As you consider whether filing a Chapter 13 “adjustment of debts” is the right choice for you, it’s smart to know what happens if down the line you aren’t able to make the plan payments.
The Power and Limits of Chapter 13
The Chapter 13 type of bankruptcy can be an almost unbelievably good way to save your home. Besides reducing or sometimes even eliminating most or all of your other debts so that you can focus on paying your home, it can both reduce what you pay on your home and give you years to catch up on home obligations that need to be paid, including back payments on your mortgage itself. Chapter 13, like Chapter 7, can get rid of judgment liens, but unlike Chapter 7 it can also sometimes eliminate or vastly reduce what you must pay on a second mortgage. It can protect you from potentially very aggressive creditors with liens on your home—such as the IRS, state and county tax agencies, home repair contractors, and even your ex-spouse and support enforcement agencies—while you pay them off over time, in some cases at reduced amounts than would be otherwise.
But there are definitely still limits on what Chapter 13 can do. For example it cannot reduce your first mortgage payment or its balance, even if your home is not worth what you owe on it. And if you are behind on your mortgage payments, you will still have to make up those missed payments eventually, while resuming or continuing to make your regular monthly payments, AND keeping current on your property taxes and insurance.
So, Chapter 13 is often a tremendously good tool for keep your home, but it only goes so far. In deciding whether it’s right for you, it’s sensible for you to ask whether you would have a successful case. If you pay what your court-approved Chapter 13 plan provides, you will finish the plan and exit bankruptcy current on your house and otherwise likely debt-free. But what happens in Chapter 13 if you are not able to make your plan payments perfectly, if your circumstances change significantly?
The Flexibility of Chapter 13
Our last blog considered “Changes in Circumstances During Your Chapter 13 Case and What You Can Do About Them.” So please read that if you haven’t already. This blog is about that same question but focused on your home. You have the options of modifying your Chapter 13 plan, dismissing your case (perhaps so that you can start over with more time), converting into Chapter 7, and getting a hardship discharge.
Let’s look at these options from two perspectives: 1) changes in your circumstances in which you still want to keep your house; 2) changes resulting in letting go of your house.
Flexibility Allowing You to Still Keep Your Home
If after your Chapter 13 plan is approved by the bankruptcy court you have a reduction in your income or a significant increase in your expenses so that you cannot pay your full plan payment and your other financial obligations, this can often be solved by changing the terms of your plan. How much you would be able to reduce the plan payments depends on all your circumstances.
Chapter 13 plans can differ radically from one person to the next, so it is impossible to generalize. But to give you just a taste how this can work, imagine a situation in which a husband and wife both work and together are making a decent income. But they needed to file a Chapter 13 case because they’d fallen behind on their mortgage because of the husband’s prior job loss and gap in income, followed by a reduction in income with the new job. They had a lot of other debt, and so their 3-year Chapter 13 plan was designed to catch up their mortgage and pay 50% of their other debts. Two years into their case the wife’s income is significantly reduced so that they can no longer afford their plan payment. But they want to hang onto their home if possible because they have school-aged children in the local schools. Most likely that plan payment could be significantly reduced by stretching out the plan an additional two years (a total of five) and if necessary reducing the percentage being paid to the other creditors.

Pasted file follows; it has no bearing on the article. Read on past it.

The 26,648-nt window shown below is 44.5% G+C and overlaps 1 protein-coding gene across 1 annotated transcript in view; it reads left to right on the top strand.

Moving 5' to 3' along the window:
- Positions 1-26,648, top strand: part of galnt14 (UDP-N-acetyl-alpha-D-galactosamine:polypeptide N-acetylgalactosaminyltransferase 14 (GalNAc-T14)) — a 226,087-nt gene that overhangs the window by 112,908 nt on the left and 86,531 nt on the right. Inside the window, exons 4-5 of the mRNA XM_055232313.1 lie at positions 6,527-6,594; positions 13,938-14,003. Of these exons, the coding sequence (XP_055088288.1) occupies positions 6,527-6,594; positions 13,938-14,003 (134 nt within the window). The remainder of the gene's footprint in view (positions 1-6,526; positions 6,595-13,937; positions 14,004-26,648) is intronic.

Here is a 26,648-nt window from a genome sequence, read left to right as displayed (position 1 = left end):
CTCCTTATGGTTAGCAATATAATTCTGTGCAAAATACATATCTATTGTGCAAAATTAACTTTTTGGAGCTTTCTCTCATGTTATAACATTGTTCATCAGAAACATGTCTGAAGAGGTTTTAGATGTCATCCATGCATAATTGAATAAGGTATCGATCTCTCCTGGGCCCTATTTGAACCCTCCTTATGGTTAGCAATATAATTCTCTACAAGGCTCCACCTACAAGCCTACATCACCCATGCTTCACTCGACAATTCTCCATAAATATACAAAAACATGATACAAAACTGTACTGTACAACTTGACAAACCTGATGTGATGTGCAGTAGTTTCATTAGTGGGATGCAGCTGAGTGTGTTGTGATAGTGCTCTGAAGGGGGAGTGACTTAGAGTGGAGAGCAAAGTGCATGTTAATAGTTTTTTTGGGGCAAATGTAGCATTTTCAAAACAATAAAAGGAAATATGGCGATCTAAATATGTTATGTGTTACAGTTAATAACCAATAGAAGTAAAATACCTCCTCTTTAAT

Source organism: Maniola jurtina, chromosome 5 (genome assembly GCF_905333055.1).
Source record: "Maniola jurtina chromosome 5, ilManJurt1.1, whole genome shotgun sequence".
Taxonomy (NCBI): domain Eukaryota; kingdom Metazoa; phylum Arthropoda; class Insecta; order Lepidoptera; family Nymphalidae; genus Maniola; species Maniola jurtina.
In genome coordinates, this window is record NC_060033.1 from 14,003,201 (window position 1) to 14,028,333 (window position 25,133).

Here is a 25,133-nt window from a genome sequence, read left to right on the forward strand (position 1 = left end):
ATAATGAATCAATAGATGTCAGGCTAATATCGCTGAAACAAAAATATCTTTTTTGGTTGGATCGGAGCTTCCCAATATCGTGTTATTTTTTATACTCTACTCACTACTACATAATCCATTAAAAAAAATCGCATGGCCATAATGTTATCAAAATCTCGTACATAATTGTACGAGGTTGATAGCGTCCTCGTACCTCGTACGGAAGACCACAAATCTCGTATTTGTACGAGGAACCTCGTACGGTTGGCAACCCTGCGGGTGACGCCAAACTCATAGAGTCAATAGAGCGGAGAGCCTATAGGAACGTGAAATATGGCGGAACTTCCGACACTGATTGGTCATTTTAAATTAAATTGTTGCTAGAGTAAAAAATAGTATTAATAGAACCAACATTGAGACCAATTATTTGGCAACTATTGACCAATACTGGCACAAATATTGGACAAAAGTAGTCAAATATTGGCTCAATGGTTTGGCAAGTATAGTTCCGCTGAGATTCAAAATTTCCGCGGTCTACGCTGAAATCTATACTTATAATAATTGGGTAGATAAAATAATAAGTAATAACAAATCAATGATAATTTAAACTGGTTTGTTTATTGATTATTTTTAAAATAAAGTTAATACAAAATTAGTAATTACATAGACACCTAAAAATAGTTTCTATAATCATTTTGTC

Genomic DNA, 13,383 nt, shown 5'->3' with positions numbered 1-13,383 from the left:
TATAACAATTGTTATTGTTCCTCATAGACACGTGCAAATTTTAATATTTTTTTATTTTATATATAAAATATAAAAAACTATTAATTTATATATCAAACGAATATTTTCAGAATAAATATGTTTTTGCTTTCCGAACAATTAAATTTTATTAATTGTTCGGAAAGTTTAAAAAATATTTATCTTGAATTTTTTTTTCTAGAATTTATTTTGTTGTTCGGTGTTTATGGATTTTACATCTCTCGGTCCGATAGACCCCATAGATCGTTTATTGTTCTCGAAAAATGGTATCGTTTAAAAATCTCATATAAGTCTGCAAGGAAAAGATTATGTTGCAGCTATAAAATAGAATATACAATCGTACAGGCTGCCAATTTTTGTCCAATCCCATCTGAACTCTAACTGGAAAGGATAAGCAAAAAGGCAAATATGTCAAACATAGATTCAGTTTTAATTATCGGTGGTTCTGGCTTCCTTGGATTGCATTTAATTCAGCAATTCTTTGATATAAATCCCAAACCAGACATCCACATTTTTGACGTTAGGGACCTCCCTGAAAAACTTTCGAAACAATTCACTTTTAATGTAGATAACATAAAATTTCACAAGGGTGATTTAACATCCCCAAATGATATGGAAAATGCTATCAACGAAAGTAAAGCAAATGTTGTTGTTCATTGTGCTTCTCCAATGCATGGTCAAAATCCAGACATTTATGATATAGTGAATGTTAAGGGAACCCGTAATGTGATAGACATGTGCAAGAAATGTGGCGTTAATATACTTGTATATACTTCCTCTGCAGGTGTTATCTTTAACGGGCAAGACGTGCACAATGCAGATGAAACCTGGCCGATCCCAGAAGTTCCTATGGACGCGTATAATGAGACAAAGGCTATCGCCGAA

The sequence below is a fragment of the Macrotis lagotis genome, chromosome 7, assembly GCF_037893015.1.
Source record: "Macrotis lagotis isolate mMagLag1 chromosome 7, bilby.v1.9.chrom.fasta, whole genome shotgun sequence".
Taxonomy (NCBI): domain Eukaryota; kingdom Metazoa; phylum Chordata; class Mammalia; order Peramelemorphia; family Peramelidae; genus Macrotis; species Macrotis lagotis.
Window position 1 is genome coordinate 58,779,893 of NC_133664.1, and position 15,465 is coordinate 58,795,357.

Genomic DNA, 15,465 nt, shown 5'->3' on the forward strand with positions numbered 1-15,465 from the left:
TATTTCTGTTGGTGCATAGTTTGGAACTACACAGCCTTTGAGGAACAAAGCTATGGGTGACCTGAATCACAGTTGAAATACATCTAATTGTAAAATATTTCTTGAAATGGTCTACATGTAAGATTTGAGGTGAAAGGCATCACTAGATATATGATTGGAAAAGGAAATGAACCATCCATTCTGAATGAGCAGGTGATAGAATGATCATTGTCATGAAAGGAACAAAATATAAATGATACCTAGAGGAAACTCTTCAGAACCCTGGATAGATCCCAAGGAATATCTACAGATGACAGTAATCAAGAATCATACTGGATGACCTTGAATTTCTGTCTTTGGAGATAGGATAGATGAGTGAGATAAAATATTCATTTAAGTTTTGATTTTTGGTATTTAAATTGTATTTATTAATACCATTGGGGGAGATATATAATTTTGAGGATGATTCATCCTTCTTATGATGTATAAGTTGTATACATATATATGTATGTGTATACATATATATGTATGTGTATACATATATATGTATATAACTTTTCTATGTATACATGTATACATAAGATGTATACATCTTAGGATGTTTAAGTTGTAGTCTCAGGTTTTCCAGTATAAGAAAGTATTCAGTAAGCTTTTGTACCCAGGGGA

Flexibility Allowing You to Let Go of Your Home
Sometimes people enter into a Chapter 13 case specifically to be able to stay in their home for a limited time. If their house is under foreclosure, they may just want or need to stay a matter of a few months longer than would be possible under Chapter 7. Or they may have the intention of selling or possibly letting go of the house a few years later, such as when their child finishes high school or when they are ready to retire. Or sometimes people want to try to keep their house, but realize that doing so depends on future circumstances that are not in their control.
In these situations it’s good to know that Chapter 13 can, after buying you time—either a few months or often a few years—enable you to sell or surrender your home in ways that are advantageous for you.
In the unusual situation that you have no debts other than your home, or none that are troublesome, at virtually any time you can dismiss (close) your Chapter 13 case and then sell or surrender your home shortly thereafter.
In the much more likely scenario that you do have other debts, your Chapter 13 case can be converted into a Chapter 7 case, with the timing of the sale or surrender of the home depending on the circumstances of the case. This way your other debts would be discharged (written off) and you’d be left with a fresh start.
Finally, in the unusual situation where you would qualify for a “hardship discharge,” that could be done in conjunction with a sale or surrender of the house as well, also leaving you with a fresh start.